Building new stores and maintaining sales at the old ones is a delicate balance, but so far it has walked that particular tightrope with agility. At the close of fiscal 2005, it expects to be churning out lattes at 10,000 locations worldwide.
To achieve all this, the company will have to operate almost flawlessly. Starbucks has proven itself an innovative company, capable of returning outstanding results one on top of the other. It's not completely far-fetched, then, to believe it can do what it's set out to do. However, current sore spots, like the troubled Starbucks Japan, will need to be corrected and contained.
Investors are used to getting perfection from Starbucks. With shares currently trading at a substantial premium to next year's earnings growth, they'll continue to demand the best. Let's hope Starbucks can deliver.
Quote of Note
"You can say any foolish thing to a dog, and the dog will give you a look that says, 'My God, you're right! I never would've thought of that!'" -- Dave Barry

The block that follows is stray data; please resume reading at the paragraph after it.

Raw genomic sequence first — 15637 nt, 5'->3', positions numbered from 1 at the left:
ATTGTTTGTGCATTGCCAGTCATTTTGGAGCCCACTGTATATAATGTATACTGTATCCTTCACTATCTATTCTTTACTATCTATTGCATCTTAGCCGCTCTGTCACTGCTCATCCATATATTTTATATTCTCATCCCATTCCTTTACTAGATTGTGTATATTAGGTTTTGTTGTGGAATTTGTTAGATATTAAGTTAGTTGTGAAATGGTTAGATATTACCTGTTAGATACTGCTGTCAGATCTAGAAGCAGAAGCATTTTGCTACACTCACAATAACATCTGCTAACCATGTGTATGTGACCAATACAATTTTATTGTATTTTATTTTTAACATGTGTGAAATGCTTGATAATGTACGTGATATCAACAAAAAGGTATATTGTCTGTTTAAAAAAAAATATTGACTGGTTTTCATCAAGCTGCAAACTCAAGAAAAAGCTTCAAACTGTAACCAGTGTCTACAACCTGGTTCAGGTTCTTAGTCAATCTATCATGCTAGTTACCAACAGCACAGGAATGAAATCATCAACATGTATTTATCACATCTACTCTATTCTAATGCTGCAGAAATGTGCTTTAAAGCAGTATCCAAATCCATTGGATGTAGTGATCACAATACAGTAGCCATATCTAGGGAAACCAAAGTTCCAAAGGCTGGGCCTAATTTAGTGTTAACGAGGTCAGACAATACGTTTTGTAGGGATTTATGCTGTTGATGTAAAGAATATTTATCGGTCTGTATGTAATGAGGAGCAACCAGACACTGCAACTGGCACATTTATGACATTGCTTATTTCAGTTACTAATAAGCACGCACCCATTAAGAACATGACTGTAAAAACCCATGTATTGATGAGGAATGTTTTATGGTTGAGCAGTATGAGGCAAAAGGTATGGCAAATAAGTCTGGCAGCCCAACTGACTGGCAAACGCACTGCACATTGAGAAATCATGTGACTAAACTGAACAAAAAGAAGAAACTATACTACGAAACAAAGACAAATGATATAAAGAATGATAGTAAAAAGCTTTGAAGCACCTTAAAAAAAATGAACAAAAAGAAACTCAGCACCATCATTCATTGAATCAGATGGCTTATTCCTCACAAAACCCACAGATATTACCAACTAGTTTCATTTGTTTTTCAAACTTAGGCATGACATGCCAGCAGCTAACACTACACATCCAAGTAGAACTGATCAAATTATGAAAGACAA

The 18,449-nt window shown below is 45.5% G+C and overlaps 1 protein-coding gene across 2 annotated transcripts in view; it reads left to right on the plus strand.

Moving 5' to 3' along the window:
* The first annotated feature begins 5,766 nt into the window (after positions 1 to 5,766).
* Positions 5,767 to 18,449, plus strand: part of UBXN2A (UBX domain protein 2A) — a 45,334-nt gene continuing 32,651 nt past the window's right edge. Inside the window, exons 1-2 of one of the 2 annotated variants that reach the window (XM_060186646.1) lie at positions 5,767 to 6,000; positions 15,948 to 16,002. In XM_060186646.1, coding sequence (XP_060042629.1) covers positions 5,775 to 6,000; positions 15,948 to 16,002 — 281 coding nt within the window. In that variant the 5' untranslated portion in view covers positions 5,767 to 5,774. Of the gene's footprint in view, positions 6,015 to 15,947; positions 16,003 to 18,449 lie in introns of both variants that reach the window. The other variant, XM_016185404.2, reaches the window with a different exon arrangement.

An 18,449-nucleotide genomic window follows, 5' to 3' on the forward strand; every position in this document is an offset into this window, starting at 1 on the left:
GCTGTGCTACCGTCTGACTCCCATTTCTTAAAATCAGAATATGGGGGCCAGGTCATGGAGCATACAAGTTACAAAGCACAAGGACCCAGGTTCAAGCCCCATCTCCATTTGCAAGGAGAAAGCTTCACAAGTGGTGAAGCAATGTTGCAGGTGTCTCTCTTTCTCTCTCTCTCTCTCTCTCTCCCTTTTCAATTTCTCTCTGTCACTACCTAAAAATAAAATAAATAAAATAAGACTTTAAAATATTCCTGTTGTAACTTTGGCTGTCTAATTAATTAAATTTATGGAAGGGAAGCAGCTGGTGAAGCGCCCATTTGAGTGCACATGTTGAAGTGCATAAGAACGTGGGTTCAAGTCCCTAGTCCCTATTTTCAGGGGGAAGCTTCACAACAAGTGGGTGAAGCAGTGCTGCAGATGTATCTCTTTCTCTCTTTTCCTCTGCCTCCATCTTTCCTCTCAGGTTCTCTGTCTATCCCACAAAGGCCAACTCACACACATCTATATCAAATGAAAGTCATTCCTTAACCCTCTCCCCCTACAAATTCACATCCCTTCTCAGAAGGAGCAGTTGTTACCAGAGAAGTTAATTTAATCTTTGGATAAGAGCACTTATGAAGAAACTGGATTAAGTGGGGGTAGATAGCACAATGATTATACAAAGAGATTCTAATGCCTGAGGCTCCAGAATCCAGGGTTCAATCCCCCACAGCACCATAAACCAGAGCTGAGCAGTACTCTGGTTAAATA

Guitar Center Turns It Up
Shares of Guitar Center
Woefully little attention has been given to the company's declining returns on capital, rapidly increasing debt, or bloated inventory situation. Nor has there been discussion of its aggressive promotional tactics, including a current offer of no payments until 2004 for purchases over $299. All signs point to a company that's trying to juice sales at all costs.
But let's not waste too much time with such trivialities as the balance sheet, when there's so much good news to share about next year's income statement. On the call, management pulled back the curtain on its 2003 forecast and wowed analysts with mid-range estimated revenue of $1.26 billion and estimated earnings of $1.25 to $1.35 per share. That would represent revenue growth of about 15% and earnings growth of around 25%.